Some of the images from this research have been sold as art pieces. People either have fond memories of their years helping raise the crops, or they want nothing to remind them of the backbreaking work. Most people tell us they like the memories and owe more than we can imagine to the money raised from selling tobacco. These images and many others are going into a book so that families can share this heritage with family members. This research will live on for a long time.

My first official Community Scholars research involved quilters in a nearby county. The research didn’t focus on patterns or techniques. Instead, I looked at the quilters themselves, their quilting history, family quilting memories, why they quilted and what they did with their quilts.  No one had looked at it quite this way before.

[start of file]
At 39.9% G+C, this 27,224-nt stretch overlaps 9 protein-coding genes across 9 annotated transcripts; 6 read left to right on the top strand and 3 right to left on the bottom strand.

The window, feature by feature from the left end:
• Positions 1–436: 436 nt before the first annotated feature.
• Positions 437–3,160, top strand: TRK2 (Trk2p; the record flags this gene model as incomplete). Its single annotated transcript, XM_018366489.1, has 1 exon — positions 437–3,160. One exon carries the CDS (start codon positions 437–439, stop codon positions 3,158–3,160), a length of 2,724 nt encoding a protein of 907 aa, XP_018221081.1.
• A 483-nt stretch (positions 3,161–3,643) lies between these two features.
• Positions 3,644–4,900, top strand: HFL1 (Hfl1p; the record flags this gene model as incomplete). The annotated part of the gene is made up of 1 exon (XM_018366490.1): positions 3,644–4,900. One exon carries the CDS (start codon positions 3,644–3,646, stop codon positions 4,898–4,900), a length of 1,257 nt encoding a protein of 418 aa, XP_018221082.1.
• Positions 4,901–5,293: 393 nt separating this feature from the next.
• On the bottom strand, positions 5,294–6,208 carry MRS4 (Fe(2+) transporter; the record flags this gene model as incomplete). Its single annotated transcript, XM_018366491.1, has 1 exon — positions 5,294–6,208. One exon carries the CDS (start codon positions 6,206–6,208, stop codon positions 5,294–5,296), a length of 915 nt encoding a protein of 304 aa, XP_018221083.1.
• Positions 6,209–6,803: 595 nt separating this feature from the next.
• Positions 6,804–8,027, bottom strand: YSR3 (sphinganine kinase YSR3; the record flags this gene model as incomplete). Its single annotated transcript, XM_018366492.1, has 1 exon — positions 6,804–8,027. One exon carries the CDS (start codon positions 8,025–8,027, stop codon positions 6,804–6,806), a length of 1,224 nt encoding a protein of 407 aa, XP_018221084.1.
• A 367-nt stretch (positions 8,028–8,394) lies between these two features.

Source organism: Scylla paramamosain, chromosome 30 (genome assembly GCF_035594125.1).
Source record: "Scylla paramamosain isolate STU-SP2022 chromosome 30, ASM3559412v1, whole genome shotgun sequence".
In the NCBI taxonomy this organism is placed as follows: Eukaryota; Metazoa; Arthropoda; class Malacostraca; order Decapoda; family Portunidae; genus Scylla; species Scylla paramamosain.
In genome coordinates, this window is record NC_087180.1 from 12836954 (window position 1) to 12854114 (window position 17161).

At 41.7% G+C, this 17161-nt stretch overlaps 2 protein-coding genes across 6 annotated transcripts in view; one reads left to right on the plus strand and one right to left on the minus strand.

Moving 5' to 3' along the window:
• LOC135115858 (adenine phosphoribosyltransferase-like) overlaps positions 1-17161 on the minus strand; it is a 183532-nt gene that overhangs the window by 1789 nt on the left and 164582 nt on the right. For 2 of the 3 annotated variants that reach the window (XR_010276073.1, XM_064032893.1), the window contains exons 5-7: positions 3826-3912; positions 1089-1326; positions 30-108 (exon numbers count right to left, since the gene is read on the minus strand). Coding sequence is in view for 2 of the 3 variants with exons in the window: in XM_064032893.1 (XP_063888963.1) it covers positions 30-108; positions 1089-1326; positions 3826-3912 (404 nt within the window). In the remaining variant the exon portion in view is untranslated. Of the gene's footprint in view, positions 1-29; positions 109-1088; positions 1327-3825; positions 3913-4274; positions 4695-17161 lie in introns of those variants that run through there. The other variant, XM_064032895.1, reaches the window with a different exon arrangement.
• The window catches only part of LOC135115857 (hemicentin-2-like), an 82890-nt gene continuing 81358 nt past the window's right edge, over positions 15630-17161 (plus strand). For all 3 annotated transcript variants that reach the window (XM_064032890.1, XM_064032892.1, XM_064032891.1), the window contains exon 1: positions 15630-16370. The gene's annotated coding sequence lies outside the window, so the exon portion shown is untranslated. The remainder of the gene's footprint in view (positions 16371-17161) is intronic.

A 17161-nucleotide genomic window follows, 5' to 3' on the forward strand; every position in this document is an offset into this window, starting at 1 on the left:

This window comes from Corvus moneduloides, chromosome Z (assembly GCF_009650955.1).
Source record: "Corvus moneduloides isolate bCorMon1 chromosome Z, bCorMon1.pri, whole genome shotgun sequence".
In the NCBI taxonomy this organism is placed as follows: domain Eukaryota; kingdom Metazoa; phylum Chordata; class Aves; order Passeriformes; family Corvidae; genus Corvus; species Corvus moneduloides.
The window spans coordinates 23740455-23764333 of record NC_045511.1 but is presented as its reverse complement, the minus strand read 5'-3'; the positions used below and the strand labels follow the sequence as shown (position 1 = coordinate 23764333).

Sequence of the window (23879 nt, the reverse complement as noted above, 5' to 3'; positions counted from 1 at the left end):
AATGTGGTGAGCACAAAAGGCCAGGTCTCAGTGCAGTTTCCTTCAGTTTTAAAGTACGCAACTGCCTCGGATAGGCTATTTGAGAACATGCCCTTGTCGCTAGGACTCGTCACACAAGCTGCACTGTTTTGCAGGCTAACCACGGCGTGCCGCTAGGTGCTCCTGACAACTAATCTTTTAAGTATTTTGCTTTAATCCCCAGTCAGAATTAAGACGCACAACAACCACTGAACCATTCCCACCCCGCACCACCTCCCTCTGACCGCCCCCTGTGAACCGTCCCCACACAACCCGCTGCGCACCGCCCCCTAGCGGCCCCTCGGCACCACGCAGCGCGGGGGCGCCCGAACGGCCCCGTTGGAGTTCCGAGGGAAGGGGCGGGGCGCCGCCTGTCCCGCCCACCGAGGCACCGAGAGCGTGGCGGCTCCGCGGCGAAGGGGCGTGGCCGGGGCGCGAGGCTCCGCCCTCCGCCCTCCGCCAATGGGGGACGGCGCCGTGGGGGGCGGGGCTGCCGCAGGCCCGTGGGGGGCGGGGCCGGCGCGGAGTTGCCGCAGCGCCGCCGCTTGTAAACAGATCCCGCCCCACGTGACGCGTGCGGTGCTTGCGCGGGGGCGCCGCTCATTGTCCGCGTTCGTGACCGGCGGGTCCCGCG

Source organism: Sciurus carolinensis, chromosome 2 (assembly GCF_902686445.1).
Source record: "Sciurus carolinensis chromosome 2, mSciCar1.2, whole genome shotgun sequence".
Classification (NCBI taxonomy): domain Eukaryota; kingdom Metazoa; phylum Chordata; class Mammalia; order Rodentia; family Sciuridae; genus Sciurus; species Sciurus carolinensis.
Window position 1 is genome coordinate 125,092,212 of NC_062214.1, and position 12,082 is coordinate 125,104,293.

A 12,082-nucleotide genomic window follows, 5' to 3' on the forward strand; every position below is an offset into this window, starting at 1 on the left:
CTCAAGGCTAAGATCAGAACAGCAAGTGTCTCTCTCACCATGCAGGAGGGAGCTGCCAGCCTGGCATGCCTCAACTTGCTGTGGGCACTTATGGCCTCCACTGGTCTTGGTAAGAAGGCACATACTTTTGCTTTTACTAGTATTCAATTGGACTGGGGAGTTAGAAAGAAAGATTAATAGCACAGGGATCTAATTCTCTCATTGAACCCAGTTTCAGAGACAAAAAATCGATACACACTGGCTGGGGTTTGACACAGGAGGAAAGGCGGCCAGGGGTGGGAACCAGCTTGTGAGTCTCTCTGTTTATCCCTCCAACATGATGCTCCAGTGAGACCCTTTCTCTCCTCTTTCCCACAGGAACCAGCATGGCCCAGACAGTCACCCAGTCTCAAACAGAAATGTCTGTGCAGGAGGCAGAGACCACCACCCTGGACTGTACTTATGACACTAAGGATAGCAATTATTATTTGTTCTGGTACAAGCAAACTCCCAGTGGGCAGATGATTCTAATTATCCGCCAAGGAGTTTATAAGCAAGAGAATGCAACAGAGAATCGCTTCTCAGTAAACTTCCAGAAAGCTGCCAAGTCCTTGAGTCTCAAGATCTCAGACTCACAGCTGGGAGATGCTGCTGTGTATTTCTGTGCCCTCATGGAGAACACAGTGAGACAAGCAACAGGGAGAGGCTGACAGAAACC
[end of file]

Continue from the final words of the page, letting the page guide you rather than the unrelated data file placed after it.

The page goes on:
Their stories were all very different, but they all quilted so they could give this symbol of love to friends and families. A few sold a quilt on occasion, but most had never sold a single one. Many made quilts from their children’s favorite clothes. Some turned tattered quilts made by loved ones into things like stuffed teddy bears for the family when the quilt could no longer be patched. Their gifts of love were handed down from one generation to another, even when they could no longer serve their original purpose.  The quilters said they were so happy that someone appreciated them and their history, rather than just the pattern or the skill. Each and every one held special memories of their quilting experiences. Their stories and pictures were made into a book, which was given to each quilter I had interviewed. The area arts council has the rest to sell, so the story can be passed on.